Last Sunday, I checked in by phone on my friend and fellow faculty member whom I hadn’t seen during the whole of the previous week. As I feared, the whole family was on self-isolation. An aide at the nursery where they brought their kids had tested positive for Covid-19, and as a precautionary measure they all remained home while awaiting the results of their PCR tests.
At my university we took the most difficult option of simultaneously teaching in person and remotely (because of which we got enrolments in record numbers despite a tuition fee hike). If necessary, faculty could always teach from their own homes or offices. So even if my colleague stayed home, there is no reason for anyone to complain. Or is there?
In tech companies such as Facebook, Twitter and Salesforce, workers with kids who stay home during this pandemic have been getting the heat from their co-workers without parenting duties. The latter complain they have to pick up the slack at work for the same pay. Accommodations for parents working from home eat up company resources with no added benefit. Some admit they simply feel lonely at their jobs and miss the company, taking a dip in their mental health. More than just friendly colleagues, they seem to consider co-workers as surrogate family almost. What’s telling is that these grievances come from employees who feel they have sacrificed their youth and fertility to the firm, renouncing to have families of their own. Now they feel short-changed with the company’s attention and care being lavished on others. It’s understandable they feel jealous, but are they right? Is the arrangement unfair?
It would be wrong, perhaps even illegal, to discriminate against workers for becoming parents, forcing them to choose between their jobs or their children. If at all, working from home means working more, not less, as they also have to mind the kids and supervise their remote schooling. A common observation is that working from home often translates into extended hours as boundaries are blurred and job and family tasks bleed into each other. Then there’s the tendency to overcompensate at work, precisely because from home there’s no face-time with the boss. (The fear of being the last to get promoted or the first to get laid off helps.) Working moms with small children are especially vulnerable and run the risk of dropping out of employment altogether. Yet a study on Chinese call centre workers reveals greater productivity (processing more calls) at home, not only due to longer hours, but also because it was more quiet; besides, people had fewer sick days.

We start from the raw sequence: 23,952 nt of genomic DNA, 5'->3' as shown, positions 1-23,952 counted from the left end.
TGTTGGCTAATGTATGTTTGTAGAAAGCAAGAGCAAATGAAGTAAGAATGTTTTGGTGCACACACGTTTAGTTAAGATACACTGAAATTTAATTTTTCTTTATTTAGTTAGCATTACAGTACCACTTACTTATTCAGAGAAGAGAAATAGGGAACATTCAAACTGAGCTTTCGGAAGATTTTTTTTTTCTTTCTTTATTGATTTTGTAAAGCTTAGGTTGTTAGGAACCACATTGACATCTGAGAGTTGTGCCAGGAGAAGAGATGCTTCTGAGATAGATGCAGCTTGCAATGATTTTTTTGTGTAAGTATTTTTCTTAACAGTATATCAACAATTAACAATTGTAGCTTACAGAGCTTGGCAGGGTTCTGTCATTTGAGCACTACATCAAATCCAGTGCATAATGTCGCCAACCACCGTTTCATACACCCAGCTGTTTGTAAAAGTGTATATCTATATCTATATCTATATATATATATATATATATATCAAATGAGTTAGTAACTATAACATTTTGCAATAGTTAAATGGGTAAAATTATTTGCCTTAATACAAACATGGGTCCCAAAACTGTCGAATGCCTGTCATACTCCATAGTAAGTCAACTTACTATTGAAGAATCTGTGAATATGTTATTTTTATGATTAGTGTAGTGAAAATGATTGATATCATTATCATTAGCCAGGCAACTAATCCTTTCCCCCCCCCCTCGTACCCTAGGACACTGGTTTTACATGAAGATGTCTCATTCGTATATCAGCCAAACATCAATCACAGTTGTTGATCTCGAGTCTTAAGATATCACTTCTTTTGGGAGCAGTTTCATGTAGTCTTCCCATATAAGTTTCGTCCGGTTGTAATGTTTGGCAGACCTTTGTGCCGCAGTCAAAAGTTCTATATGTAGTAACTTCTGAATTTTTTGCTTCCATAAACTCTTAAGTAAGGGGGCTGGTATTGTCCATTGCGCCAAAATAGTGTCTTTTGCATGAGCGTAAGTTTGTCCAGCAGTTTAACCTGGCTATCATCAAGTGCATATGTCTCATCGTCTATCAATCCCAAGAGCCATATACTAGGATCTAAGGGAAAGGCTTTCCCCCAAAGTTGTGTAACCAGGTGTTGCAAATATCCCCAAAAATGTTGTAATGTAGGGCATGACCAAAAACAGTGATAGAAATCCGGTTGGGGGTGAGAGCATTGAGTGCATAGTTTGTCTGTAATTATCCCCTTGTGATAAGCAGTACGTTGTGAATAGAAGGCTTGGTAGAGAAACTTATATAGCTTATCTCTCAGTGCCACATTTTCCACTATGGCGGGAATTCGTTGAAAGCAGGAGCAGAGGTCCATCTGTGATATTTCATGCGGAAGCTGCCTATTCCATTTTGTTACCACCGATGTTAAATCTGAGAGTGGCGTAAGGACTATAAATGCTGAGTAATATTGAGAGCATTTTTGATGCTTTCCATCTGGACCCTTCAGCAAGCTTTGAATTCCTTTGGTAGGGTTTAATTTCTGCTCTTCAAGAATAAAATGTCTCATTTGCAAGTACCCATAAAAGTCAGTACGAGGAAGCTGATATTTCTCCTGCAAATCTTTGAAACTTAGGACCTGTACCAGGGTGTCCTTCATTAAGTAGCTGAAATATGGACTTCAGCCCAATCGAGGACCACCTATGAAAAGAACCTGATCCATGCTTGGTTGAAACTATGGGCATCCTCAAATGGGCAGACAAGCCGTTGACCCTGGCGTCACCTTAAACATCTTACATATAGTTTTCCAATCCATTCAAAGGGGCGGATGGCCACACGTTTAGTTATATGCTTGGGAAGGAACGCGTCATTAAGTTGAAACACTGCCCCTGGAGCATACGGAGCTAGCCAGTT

There are several ways in which parents working from home become even less of a burden on company resources. They pay their own utilities such as electricity, water, and internet connection. They free up space for social distancing requirements and help shorten elevator queues at office towers. More importantly, it would be easier for them to remain Covid-free, and even if they fell sick, they wouldn’t contribute to spreading the virus.
Most of today’s workplaces, sadly, were designed for a different age, when professional, productive activity was centred on physical paper and measured by bundy clocks. Not that we’ve gotten rid of “paper-pushing”, but with the current IT and telecom infrastructure, most of it is done metaphorically now, through attachments. And communication, at least the transmission of data and information, of voice and images, has never been easier, both synchronously and asynchronously. So there’s hardly any need for people to be present in the same physical space for work to proceed. That’s the case even in education, it is claimed, although the jury is still out as to how effective the experiment will be.
Then it’s not unfair to give working parents some margin to mind their children and work from home, especially during the pandemic. The same would apply to taking care of sick relatives or the elderly. Nothing due is taken away from the single, unattached employees or those without children by allowing for this set-up. If one day they were to find themselves in the same situation, they could also take advantage and benefit from the same largesse. Maybe a little more empathy among tech workers is in order.
As for my friend and his family, I’ve just learned they’re all free of Covid, thankfully.
Republished with permission from Alejo José G. Sison’s blog, Work, Virtues, and Flourishing